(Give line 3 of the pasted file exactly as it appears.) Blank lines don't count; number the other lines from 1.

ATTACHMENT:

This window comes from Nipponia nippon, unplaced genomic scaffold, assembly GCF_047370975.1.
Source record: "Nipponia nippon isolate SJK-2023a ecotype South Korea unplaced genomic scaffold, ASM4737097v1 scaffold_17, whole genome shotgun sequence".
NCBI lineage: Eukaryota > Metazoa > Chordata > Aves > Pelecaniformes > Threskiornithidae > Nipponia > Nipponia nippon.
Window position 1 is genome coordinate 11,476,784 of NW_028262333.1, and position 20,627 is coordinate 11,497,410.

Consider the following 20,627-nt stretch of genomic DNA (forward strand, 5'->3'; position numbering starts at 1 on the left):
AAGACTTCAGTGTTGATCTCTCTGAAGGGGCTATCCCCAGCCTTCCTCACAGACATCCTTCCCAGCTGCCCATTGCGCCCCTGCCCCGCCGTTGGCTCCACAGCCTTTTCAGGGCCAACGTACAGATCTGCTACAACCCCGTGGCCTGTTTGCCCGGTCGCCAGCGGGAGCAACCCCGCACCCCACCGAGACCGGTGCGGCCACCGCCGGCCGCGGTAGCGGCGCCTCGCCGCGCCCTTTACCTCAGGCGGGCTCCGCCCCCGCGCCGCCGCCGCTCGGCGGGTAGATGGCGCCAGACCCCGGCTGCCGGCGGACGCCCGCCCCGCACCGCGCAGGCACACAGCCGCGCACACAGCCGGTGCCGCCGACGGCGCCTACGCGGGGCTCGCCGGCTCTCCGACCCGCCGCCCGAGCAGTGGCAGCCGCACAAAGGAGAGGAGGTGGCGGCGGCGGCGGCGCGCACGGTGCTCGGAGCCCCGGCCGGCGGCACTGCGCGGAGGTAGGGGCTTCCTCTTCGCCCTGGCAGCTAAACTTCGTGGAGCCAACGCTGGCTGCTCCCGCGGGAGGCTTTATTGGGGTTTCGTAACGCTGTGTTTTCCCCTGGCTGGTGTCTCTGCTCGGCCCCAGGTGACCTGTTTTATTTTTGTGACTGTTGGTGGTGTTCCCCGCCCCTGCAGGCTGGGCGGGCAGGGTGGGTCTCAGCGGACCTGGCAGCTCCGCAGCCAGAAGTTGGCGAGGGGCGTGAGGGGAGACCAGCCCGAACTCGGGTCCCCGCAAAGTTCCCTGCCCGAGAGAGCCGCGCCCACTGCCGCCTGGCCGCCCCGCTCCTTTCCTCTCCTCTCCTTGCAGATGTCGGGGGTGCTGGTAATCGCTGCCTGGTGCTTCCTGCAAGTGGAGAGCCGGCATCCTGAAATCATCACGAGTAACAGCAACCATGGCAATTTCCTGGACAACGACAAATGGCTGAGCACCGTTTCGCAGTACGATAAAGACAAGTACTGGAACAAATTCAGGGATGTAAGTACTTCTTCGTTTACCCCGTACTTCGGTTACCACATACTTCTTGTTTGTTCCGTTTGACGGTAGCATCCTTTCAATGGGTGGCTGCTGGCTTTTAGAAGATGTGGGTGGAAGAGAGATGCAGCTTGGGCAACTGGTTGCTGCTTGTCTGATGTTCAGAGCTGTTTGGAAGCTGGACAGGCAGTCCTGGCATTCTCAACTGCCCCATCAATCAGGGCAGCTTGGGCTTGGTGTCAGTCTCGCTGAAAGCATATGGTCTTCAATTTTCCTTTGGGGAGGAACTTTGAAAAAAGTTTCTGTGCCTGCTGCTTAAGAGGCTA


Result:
NCBI lineage: Eukaryota > Metazoa > Chordata > Aves > Pelecaniformes > Threskiornithidae > Nipponia > Nipponia nippon.